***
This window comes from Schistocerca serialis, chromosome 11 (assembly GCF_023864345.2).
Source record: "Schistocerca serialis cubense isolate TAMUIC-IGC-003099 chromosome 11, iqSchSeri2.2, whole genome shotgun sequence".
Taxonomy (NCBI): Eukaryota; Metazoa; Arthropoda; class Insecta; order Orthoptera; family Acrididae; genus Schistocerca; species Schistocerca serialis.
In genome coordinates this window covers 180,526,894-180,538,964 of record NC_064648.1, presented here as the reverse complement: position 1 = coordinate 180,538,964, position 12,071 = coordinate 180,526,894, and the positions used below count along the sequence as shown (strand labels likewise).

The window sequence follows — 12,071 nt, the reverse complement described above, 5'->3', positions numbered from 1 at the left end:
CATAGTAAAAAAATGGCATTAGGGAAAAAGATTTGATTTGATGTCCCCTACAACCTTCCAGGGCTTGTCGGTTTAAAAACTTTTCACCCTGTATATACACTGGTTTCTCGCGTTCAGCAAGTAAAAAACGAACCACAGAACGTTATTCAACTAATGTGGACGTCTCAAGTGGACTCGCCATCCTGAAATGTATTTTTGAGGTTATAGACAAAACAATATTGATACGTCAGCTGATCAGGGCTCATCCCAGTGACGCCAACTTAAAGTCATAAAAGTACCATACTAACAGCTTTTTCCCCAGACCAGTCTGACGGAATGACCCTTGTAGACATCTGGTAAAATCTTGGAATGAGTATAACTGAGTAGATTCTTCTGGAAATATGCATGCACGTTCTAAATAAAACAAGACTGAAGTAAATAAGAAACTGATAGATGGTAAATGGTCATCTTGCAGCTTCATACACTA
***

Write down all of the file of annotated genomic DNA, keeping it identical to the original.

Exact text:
This window comes from Schistocerca serialis, chromosome 11 (assembly GCF_023864345.2).
Source record: "Schistocerca serialis cubense isolate TAMUIC-IGC-003099 chromosome 11, iqSchSeri2.2, whole genome shotgun sequence".
Taxonomy (NCBI): Eukaryota; Metazoa; Arthropoda; class Insecta; order Orthoptera; family Acrididae; genus Schistocerca; species Schistocerca serialis.
In genome coordinates this window covers 180,526,894-180,538,964 of record NC_064648.1, presented here as the reverse complement: position 1 = coordinate 180,538,964, position 12,071 = coordinate 180,526,894, and the positions used below count along the sequence as shown (strand labels likewise).

The window sequence follows — 12,071 nt, the reverse complement described above, 5'->3', positions numbered from 1 at the left end:
CATAGTAAAAAAATGGCATTAGGGAAAAAGATTTGATTTGATGTCCCCTACAACCTTCCAGGGCTTGTCGGTTTAAAAACTTTTCACCCTGTATATACACTGGTTTCTCGCGTTCAGCAAGTAAAAAACGAACCACAGAACGTTATTCAACTAATGTGGACGTCTCAAGTGGACTCGCCATCCTGAAATGTATTTTTGAGGTTATAGACAAAACAATATTGATACGTCAGCTGATCAGGGCTCATCCCAGTGACGCCAACTTAAAGTCATAAAAGTACCATACTAACAGCTTTTTCCCCAGACCAGTCTGACGGAATGACCCTTGTAGACATCTGGTAAAATCTTGGAATGAGTATAACTGAGTAGATTCTTCTGGAAATATGCATGCACGTTCTAAATAAAACAAGACTGAAGTAAATAAGAAACTGATAGATGGTAAATGGTCATCTTGCAGCTTCATACACTA